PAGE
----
If you use terminal a lot, you know about
~/.bash_profile and other files you can use to modify your bash. You probably also know you can create aliases for commands that you use a lot:
alias la="ls -la"
You can also change default behaviour of some commands, for example add arguments:
alias ls="ls -G".
But what if you then want to access the original
ls without the
-G. Use uppercased name:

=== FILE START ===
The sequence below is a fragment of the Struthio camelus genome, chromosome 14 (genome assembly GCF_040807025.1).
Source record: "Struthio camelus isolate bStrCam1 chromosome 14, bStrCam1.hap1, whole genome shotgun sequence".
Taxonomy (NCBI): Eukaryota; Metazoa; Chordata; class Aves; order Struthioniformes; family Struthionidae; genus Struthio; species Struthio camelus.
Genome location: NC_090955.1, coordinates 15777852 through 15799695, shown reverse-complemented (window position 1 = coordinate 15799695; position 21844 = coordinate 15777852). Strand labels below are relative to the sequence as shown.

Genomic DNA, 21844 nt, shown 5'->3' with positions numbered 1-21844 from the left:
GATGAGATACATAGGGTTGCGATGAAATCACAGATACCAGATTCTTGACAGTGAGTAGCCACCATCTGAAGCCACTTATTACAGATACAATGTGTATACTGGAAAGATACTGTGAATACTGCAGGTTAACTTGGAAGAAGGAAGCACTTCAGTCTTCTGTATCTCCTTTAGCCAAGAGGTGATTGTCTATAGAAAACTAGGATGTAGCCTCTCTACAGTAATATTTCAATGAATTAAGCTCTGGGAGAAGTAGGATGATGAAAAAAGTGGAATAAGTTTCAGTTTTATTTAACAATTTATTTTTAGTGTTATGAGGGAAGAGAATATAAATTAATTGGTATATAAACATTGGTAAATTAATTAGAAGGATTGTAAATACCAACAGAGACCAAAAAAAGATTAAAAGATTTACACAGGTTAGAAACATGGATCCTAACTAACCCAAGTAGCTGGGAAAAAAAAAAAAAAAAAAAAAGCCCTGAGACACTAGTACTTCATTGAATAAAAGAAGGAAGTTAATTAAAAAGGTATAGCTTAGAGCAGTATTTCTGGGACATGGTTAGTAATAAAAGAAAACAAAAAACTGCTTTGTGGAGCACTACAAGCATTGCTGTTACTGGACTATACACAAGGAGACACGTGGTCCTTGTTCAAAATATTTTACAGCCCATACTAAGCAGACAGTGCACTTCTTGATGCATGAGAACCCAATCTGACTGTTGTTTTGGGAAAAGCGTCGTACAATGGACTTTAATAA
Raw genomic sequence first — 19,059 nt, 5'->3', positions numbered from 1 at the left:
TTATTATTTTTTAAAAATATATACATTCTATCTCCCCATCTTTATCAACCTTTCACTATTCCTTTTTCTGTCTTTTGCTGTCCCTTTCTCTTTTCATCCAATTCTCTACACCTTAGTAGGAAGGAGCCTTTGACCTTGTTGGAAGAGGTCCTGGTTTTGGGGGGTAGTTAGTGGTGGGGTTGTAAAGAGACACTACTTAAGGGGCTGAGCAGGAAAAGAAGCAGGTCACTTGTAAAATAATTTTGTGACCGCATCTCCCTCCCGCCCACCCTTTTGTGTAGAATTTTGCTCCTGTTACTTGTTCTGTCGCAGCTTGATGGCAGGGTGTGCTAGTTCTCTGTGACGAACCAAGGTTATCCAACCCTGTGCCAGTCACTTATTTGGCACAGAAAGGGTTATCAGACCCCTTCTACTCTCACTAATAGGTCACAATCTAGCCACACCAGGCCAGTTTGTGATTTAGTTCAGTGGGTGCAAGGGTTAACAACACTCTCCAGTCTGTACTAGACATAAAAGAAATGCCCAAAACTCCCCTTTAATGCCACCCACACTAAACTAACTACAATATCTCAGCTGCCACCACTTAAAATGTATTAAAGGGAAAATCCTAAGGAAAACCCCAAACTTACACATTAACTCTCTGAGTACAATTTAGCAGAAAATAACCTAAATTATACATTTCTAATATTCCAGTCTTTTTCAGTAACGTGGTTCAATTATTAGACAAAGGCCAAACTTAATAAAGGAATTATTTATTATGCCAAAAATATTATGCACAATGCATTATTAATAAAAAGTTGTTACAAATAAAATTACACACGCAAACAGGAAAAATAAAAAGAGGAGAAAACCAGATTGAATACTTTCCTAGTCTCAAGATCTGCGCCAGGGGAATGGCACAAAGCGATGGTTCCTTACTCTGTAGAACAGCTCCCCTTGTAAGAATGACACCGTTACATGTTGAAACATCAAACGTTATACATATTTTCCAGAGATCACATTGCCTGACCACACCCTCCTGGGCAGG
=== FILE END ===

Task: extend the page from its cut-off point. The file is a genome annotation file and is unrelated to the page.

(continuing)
LS. It seems that
alias in bash creates alias only for exact match while bash commands are not case sensitive by default. You can as well use
lS. It's all the same.
Erratum: I was informed on twitter that my "solution" works only on case-insensitive and case-preserving systems, like Mac. On case-sensitive systems this doesn't work. You can instead use backslash before a command: